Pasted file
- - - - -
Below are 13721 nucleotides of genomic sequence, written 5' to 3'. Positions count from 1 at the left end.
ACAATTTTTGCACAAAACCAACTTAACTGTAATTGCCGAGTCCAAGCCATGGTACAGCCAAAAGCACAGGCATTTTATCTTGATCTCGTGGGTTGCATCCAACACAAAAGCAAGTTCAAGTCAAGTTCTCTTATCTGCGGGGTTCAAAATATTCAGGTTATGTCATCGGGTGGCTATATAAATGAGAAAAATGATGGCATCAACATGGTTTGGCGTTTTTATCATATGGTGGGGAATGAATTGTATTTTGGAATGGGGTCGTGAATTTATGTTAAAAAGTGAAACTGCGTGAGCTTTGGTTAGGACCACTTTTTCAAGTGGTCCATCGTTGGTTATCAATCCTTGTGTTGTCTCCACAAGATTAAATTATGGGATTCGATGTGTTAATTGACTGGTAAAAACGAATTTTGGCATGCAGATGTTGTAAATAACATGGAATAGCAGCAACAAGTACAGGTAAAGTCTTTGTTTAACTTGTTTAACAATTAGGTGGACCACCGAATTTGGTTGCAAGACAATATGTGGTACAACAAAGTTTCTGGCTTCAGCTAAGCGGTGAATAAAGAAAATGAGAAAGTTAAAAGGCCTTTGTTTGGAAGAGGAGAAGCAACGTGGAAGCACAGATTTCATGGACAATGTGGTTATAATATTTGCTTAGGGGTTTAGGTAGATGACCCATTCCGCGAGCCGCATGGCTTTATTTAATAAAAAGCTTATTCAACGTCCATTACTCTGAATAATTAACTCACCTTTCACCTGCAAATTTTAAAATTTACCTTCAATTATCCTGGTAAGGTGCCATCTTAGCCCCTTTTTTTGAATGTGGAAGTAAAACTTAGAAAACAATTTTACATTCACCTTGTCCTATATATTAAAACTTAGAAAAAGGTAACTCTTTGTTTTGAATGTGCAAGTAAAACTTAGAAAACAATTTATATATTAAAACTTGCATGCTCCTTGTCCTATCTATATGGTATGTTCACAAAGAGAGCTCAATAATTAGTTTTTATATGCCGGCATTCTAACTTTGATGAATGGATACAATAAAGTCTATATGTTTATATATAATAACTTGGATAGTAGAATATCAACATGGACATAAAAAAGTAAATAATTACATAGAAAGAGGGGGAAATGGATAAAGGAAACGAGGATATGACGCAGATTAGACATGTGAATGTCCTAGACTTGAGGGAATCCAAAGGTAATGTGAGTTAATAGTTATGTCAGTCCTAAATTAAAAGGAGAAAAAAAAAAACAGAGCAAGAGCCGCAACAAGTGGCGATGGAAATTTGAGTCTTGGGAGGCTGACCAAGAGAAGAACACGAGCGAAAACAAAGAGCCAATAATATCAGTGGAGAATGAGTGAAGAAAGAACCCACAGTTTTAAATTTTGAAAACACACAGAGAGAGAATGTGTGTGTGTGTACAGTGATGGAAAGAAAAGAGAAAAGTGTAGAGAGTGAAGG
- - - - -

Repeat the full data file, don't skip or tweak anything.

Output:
Below are 13721 nucleotides of genomic sequence, written 5' to 3'. Positions count from 1 at the left end.
ACAATTTTTGCACAAAACCAACTTAACTGTAATTGCCGAGTCCAAGCCATGGTACAGCCAAAAGCACAGGCATTTTATCTTGATCTCGTGGGTTGCATCCAACACAAAAGCAAGTTCAAGTCAAGTTCTCTTATCTGCGGGGTTCAAAATATTCAGGTTATGTCATCGGGTGGCTATATAAATGAGAAAAATGATGGCATCAACATGGTTTGGCGTTTTTATCATATGGTGGGGAATGAATTGTATTTTGGAATGGGGTCGTGAATTTATGTTAAAAAGTGAAACTGCGTGAGCTTTGGTTAGGACCACTTTTTCAAGTGGTCCATCGTTGGTTATCAATCCTTGTGTTGTCTCCACAAGATTAAATTATGGGATTCGATGTGTTAATTGACTGGTAAAAACGAATTTTGGCATGCAGATGTTGTAAATAACATGGAATAGCAGCAACAAGTACAGGTAAAGTCTTTGTTTAACTTGTTTAACAATTAGGTGGACCACCGAATTTGGTTGCAAGACAATATGTGGTACAACAAAGTTTCTGGCTTCAGCTAAGCGGTGAATAAAGAAAATGAGAAAGTTAAAAGGCCTTTGTTTGGAAGAGGAGAAGCAACGTGGAAGCACAGATTTCATGGACAATGTGGTTATAATATTTGCTTAGGGGTTTAGGTAGATGACCCATTCCGCGAGCCGCATGGCTTTATTTAATAAAAAGCTTATTCAACGTCCATTACTCTGAATAATTAACTCACCTTTCACCTGCAAATTTTAAAATTTACCTTCAATTATCCTGGTAAGGTGCCATCTTAGCCCCTTTTTTTGAATGTGGAAGTAAAACTTAGAAAACAATTTTACATTCACCTTGTCCTATATATTAAAACTTAGAAAAAGGTAACTCTTTGTTTTGAATGTGCAAGTAAAACTTAGAAAACAATTTATATATTAAAACTTGCATGCTCCTTGTCCTATCTATATGGTATGTTCACAAAGAGAGCTCAATAATTAGTTTTTATATGCCGGCATTCTAACTTTGATGAATGGATACAATAAAGTCTATATGTTTATATATAATAACTTGGATAGTAGAATATCAACATGGACATAAAAAAGTAAATAATTACATAGAAAGAGGGGGAAATGGATAAAGGAAACGAGGATATGACGCAGATTAGACATGTGAATGTCCTAGACTTGAGGGAATCCAAAGGTAATGTGAGTTAATAGTTATGTCAGTCCTAAATTAAAAGGAGAAAAAAAAAAACAGAGCAAGAGCCGCAACAAGTGGCGATGGAAATTTGAGTCTTGGGAGGCTGACCAAGAGAAGAACACGAGCGAAAACAAAGAGCCAATAATATCAGTGGAGAATGAGTGAAGAAAGAACCCACAGTTTTAAATTTTGAAAACACACAGAGAGAGAATGTGTGTGTGTGTACAGTGATGGAAAGAAAAGAGAAAAGTGTAGAGAGTGAAGG